Most of the time when my grown-up kids are around, the conversation is matter-of-fact, what they’ve been up to, how things are for us, who’s done what etc., but sometimes you get a moment of real connection, of heart sharing. It’s what makes genuine relationships, between family, friends, even colleagues.
As I look at the passage of Genesis 27, entitled in my bible, ‘Jacob gets Isaac’s blessing’, the question that entered my head, was, ‘Why doesn’t Isaac just get on and bless Esau? Why the meal?’ And I think the reason is because he wants some last real connection with this his favourite, wayward, elder son. He gives him the opportunity to shine – Esau is a good hunter and capable in the kitchen – so they will have connectivity and rapport.
I think there must have been desperation in Isaac for this level of relationship. He could no longer see, it is true, but he missed so many signs that he’d got the wrong boy. Did he not notice a difference in their voices? Was he not surprised at the speed of response? Was there no difference between Esau’s skin and goat skin? Didn’t the meat taste like goat? Didn’t he really know the difference between the real Esau and a fake one? Was he really so easy to trick? I can only think that he was desperate to believe that this was the genuine Esau. Maybe he was silently worrying that Esau would not be sufficiently motivated by the promise of a blessing to be bothered complying, and so glad he had apparently come, that he was easily deceived. We can only guess at the heartache of a father longing for his son to make good, and to enjoy this last shared moment with him.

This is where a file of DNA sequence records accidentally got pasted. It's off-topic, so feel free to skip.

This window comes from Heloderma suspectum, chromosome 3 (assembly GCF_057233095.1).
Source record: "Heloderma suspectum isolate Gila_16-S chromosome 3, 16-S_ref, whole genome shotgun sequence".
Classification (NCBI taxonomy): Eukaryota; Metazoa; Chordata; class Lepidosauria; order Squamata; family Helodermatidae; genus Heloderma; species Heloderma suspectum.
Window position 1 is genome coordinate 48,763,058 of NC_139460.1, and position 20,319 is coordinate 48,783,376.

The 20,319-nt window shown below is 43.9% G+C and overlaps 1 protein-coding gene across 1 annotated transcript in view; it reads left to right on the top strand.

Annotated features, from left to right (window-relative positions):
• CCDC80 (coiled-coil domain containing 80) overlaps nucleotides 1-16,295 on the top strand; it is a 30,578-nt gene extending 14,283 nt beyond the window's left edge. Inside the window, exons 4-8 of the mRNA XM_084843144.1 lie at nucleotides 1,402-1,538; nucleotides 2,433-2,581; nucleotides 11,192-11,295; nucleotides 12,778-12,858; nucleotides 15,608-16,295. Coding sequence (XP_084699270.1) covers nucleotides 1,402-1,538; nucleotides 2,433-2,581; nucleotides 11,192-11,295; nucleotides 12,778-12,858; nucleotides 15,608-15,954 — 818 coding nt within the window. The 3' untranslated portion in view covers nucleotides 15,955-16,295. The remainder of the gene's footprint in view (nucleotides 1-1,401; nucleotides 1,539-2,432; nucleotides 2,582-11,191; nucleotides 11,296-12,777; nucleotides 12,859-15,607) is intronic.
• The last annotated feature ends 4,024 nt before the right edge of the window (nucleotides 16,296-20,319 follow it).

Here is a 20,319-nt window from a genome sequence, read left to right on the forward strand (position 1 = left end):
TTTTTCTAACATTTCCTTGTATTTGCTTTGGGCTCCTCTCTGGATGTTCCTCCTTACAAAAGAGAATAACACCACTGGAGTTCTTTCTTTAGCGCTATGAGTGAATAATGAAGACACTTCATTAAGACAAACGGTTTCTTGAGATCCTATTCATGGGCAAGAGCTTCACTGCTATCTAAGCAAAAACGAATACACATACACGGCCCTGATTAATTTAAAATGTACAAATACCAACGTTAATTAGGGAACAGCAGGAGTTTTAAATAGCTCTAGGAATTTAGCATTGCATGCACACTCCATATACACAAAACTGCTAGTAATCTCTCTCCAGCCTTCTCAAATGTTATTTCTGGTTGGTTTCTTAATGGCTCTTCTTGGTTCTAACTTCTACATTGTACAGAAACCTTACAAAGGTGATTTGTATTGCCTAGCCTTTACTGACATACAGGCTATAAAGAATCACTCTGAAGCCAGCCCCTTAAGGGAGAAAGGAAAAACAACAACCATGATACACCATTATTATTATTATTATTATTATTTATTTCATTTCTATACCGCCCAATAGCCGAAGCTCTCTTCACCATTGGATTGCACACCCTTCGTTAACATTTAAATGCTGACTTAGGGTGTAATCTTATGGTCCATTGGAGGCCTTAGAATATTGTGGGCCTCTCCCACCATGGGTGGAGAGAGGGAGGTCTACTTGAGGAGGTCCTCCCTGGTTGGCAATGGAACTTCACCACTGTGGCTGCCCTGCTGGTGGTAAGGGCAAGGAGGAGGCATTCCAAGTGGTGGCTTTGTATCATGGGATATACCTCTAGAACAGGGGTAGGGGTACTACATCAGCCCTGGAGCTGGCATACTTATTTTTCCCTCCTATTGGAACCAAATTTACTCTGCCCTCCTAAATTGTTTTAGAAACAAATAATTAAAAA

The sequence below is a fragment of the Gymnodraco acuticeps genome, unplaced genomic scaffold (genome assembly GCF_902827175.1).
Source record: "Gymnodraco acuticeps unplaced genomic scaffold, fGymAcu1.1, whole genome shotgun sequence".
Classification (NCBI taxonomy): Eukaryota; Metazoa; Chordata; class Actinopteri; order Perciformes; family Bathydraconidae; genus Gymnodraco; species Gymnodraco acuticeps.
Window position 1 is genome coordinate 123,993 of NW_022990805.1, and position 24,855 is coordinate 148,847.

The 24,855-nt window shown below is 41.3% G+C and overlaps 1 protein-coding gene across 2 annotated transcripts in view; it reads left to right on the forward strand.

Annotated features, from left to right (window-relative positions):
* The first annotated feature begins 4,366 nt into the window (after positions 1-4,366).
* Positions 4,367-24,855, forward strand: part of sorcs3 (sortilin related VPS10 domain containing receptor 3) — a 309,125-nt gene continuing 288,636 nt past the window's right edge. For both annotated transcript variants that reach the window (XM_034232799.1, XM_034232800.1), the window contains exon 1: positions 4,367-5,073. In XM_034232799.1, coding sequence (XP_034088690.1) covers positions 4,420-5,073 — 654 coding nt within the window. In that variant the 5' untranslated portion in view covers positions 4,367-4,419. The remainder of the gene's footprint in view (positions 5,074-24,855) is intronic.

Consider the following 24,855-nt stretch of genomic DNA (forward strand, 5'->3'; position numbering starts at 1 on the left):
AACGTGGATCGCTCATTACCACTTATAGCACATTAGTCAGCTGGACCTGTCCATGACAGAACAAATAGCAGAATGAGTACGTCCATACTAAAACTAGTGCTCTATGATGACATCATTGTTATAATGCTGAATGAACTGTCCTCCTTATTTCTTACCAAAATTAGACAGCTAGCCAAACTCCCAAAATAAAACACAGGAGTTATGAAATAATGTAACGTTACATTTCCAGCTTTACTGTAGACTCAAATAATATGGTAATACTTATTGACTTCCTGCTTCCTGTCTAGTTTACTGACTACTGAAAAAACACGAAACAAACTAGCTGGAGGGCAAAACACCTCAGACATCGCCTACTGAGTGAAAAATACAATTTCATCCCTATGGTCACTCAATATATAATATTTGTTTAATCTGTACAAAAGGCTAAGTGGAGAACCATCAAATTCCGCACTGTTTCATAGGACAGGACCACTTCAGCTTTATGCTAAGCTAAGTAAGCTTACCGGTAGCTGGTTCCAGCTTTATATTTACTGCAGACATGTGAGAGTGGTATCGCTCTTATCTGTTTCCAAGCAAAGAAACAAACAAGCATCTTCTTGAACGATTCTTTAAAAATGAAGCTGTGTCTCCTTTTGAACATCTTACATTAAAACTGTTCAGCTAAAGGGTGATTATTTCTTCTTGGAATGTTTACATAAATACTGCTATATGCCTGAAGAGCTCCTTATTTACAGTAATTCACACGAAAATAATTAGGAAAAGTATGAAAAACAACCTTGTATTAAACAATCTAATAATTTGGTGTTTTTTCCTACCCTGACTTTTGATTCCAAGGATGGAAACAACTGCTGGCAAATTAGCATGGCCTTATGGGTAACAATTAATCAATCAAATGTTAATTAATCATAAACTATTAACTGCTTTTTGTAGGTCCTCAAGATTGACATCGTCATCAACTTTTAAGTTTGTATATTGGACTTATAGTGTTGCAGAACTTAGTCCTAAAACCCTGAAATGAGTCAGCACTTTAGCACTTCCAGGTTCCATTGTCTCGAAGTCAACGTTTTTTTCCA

This story helps me realize how vulnerable elderly folk can be – especially those who are lonely or disappointed with life. They can choose to be fobbed off with stories from their erring family, because it’s what they want to hear. As a church family, we need to be aware of that, and sensitively respond.
But it also reminds me that we all need to be alert. There are many people who will connive and take advantage of some weak point. Disappointment can be a real chink in our armour – whether it’s in relationships, career, finance, health, opportunities, or anything else. We need to make good relationships with trustworthy people, and watch out for each other – that’s what ‘being church’ is about. And we need to deal with disappointment. We need to let God take the sting out of it, and we need to let it go. Feeling sorry for ourselves makes us vulnerable, and can lead to more disappointment. We need to get over it, get wise, and get on with life, in all its ups and downs.
(I would just add that for some people, who have faced huge or multiple disappointments, you may need help to deal with issues. Pray for someone appropriated you can share it with, and get the help you need, so you can start enjoying life again.)